Skip navigation
Sign up to follow your favorites on all your devices.
Sign up

Adrian Peterson admits he still hits his son with a belt

Carolina Panthers v Washington Redskins

LANDOVER, MD - OCTOBER 14: Running back Adrian Peterson #26 of the Washington Redskins looks on after defeating the Carolina Panthers at FedExField on October 14, 2018 in Landover, Maryland. (Photo by Patrick Smith/Getty Images)

Getty Images

In 2014, Adrian Peterson was charged with felony child abuse, entered a plea deal to misdemeanor reckless assault, and was suspended from the NFL for beating his son. In a shocking new interview, Peterson has admitted that he still hits his son with a belt.

“I had to discipline my son and spank him the other day with a belt,” Peterson told Master Tesfatsion of Bleacher Report.

Peterson is no longer on probation for the previous abuse case, but his public admission could draw scrutiny from legal authorities. Different states have different laws about parents physically disciplining their children, and it is unclear from the Bleacher Report article where the incident with the belt took place.

Regardless of any legal issues, Peterson could also now face discipline from the NFL, which made clear when Peterson was suspended in 2014 that his reinstatement was dependent upon his agreeing to go through counseling and be a better father to his children.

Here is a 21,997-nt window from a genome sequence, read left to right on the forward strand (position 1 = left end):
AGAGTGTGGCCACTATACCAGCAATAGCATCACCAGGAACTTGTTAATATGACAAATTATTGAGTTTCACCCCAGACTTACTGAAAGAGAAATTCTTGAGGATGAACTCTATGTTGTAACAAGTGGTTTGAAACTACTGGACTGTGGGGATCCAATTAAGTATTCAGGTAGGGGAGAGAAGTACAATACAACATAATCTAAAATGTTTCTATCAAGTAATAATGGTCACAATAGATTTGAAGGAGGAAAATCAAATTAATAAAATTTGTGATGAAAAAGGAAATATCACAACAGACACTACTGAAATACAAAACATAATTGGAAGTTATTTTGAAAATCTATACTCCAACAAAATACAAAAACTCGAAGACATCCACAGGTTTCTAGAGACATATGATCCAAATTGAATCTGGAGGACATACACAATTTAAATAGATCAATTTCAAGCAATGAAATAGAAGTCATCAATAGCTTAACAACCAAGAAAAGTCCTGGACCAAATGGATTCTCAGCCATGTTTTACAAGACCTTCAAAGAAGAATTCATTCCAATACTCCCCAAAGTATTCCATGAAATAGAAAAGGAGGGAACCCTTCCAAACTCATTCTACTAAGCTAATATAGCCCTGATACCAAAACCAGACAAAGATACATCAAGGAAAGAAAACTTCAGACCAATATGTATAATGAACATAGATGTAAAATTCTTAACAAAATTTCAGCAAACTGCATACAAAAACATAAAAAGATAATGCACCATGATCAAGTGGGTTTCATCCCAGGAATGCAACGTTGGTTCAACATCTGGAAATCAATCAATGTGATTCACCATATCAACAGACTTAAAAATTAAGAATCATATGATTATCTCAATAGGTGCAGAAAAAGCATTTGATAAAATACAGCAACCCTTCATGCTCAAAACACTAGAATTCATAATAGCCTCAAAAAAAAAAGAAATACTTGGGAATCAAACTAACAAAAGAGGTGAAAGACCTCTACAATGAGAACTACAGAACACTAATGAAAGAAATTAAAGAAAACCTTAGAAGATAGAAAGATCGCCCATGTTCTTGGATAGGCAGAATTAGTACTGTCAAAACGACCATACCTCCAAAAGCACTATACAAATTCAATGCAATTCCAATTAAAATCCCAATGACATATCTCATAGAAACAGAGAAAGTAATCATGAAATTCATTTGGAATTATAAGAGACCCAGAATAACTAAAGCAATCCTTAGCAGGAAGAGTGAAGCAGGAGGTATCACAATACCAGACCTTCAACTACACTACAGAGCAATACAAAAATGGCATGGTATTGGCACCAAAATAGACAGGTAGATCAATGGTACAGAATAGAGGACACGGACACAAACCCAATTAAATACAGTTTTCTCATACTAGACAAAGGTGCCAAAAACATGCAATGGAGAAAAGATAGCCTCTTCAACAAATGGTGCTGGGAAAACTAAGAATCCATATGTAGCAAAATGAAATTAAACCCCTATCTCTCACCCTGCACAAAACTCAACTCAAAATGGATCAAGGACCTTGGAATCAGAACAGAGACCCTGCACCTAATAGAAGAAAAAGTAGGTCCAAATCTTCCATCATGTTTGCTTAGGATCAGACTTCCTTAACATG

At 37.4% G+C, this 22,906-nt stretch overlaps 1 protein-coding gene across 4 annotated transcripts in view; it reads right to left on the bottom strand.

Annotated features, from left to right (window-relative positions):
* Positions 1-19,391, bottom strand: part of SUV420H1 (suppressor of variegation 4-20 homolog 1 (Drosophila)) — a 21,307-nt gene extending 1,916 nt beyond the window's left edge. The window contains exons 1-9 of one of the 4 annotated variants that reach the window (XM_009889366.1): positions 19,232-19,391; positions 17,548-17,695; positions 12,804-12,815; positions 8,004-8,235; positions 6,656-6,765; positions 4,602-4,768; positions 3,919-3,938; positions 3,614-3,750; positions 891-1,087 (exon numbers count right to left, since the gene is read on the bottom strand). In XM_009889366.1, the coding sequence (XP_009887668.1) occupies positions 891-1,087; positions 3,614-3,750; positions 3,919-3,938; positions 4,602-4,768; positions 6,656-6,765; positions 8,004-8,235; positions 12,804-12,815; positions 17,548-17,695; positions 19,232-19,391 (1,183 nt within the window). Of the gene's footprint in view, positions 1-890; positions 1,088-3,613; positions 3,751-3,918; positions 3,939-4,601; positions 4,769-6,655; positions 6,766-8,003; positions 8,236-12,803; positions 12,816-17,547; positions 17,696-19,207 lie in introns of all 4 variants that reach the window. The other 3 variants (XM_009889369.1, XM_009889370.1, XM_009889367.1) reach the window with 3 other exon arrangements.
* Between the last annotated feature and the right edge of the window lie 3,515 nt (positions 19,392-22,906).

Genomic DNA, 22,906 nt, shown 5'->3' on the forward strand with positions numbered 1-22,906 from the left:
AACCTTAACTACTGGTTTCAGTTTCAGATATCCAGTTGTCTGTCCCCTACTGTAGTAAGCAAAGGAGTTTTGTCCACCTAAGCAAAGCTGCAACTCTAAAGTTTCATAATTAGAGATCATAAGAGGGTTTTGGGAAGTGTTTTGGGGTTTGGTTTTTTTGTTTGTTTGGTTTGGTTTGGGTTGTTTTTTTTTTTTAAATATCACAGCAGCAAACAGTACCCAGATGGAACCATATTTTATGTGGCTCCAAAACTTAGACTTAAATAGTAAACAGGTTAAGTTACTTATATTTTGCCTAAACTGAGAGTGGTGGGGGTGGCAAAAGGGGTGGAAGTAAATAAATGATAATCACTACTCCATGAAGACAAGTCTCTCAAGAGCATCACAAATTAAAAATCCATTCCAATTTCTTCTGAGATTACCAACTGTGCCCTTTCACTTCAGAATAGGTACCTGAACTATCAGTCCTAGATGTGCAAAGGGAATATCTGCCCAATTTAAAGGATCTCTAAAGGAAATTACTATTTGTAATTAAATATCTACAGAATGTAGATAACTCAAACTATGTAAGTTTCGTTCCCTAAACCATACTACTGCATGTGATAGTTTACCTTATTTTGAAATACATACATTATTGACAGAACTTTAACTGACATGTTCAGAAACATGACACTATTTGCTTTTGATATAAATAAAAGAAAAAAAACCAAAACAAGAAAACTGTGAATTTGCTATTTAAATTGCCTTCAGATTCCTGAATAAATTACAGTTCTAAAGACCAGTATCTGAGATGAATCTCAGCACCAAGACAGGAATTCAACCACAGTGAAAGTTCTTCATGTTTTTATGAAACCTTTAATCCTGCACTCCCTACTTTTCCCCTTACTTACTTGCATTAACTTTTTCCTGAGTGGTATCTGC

“The timing of your potential reinstatement will be based on the results of the counseling and treatment program set forth in this decision,” the league told Peterson in a 2014 letter. “Under this two-step approach, the precise length of the suspension will depend on your actions. We are prepared to put in place a program that can help you to succeed, but no program can succeed without your genuine and continuing engagement. You must commit yourself to your counseling and rehabilitative effort, properly care for your children, and have no further violations of law or league policy.”

If the NFL views Peterson hitting his son with a belt as a failure to “properly care for your children,” he could be suspended regardless of whether he faces criminal charges. The NFL has made it clear with past incidents that players can be disciplined under the personal-conduct policy even if they are not criminally charged.

NFL Commissioner Roger Goodell also told Peterson in a letter that Goodell found it troubling that, “You have shown no meaningful remorse for your conduct.” That Peterson is now openly talking about hitting his son with a belt again suggests no meaningful remorse. Peterson may again find himself sanctioned for hitting his son.

UPDATE 8:52 p.m. ET: Peterson has responded to the story in a statement from his agent, Ron Slavin.